Idle Threats: Muni Confirms That It's Been Starting Its Day With Wastefulness

A second bus story: Last week, SF Weekly revealed that Muni is idling diesel buses for hours, in gross violation of state emissions laws. Muni personnel expressed disappointment we didn't present their side of the story. So, here it is:

Yeah, we did that.

Muni spokesman Paul Rose says that the agency will be taking steps to ensure hundreds of buses won't be left to idle for hours; the law forbids idling times exceeding 10 minutes. Of course, the scene we witnessed this year resembled the one documented by city auditors 17 years ago, which Muni officials at the time said they'd take steps to curtail.

"Starting immediately, we will provide more hands-on supervision to ensure that all pre-operation [idling] times are under 10 minutes," says Rose. "We will ensure small groups of buses are started instead of all of them at the same time."

Rose adds that Muni diesel buses come equipped with engine idle limiters that cut idling motors after 10 minutes. These devices, however, are easily circumvented by placing heavy objects such as the bus's wheel-blocks atop the brake pedal — as was noted in last week's article (though we erroneously wrote "gas pedal"). In fact, confirms Rose, Muni employees were indeed cramming the wheel-blocks atop the brake pedals — also a gross violation of state law.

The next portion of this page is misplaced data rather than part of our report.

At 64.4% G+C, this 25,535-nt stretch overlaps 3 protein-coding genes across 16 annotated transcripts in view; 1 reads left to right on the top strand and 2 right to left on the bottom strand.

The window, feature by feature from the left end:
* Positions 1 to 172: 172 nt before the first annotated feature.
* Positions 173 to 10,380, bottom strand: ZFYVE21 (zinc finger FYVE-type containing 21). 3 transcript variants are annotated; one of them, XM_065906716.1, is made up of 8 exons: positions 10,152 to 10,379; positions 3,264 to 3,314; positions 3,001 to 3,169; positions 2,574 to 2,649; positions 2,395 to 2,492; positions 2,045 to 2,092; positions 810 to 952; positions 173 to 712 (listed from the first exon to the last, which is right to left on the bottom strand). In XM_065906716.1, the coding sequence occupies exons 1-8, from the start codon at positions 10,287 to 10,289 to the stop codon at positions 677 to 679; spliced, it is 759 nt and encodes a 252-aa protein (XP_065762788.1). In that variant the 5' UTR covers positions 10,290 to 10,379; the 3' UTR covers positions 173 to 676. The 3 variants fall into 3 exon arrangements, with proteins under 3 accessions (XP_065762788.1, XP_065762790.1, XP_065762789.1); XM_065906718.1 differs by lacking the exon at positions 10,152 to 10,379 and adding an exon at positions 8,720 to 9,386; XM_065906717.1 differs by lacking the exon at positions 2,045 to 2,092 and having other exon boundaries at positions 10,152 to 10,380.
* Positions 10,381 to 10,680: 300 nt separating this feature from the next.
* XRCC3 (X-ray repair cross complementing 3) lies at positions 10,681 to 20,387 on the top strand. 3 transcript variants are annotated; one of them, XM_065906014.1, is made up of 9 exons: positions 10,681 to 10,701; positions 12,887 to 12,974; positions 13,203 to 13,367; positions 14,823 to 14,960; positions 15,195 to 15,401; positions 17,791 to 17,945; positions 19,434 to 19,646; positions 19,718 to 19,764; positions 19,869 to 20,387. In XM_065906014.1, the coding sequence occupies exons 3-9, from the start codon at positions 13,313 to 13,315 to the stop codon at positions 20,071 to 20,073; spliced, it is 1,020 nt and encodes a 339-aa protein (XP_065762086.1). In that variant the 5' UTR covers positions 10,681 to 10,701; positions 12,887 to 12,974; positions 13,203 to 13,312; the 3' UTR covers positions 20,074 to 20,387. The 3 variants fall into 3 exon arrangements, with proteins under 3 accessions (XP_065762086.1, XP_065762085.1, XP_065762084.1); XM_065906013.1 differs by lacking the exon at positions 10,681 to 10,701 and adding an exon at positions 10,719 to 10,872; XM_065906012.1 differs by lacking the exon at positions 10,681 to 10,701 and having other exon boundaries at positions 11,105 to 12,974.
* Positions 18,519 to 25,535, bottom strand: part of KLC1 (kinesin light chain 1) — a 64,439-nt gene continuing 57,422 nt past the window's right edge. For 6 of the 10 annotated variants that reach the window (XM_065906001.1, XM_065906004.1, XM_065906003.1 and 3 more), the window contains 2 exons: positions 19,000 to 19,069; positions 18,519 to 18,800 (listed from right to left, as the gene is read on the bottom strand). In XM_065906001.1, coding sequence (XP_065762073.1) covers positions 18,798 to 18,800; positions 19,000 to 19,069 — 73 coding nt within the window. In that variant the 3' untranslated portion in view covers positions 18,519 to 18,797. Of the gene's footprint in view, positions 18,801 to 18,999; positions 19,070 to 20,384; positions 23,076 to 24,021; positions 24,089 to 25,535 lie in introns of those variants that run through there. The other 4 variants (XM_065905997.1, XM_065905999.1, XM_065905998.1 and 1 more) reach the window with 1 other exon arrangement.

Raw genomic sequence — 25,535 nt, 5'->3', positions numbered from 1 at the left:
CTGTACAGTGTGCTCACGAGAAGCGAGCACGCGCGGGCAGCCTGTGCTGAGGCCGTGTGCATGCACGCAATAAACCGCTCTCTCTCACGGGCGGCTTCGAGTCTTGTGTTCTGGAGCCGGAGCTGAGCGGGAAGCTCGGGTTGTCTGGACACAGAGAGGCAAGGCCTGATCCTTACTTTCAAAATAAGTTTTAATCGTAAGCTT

Muni will address this problem by issuing new wheel-blocks too large to be crammed atop the brakes.

Rose says that since Muni changes the oil in its buses every 6,000 miles, diesel engines don't incur wear and tear even after hours of needless idling. He notes that he was just passing along this statement — which is good, as it implies Muni diesel buses are perpetual-motion machines. Every car-owner is expected to regularly change the oil in his vehicle, but very few idle their cars for hours before heading out.

That's because needlessly idling vehicles inarguably leads to wear and tear — as well as rampant pollution and fuel waste.

Spokespeople for the Bay Area Air Quality Management District say an ongoing investigation into Muni's idling practices is under way, having started about a month before the SF Weekly article. They could not confirm whether inspectors caught Muni personnel in the act of idling entire bus fleets — or disabling the engine idler, an additional offense.

Rose explains the idling situation as the result of budget-related cutbacks in the number of maintenance personnel, specifically garagemen tasked with firing up buses. That's unfortunate: Muni is spending some $700,000 a pop on 62 ostensibly cleaner hybrid buses — nearly twice as expensive as a regular diesel bus. But it needlessly polluted every morning by idling scads of buses for want of several garagemen.

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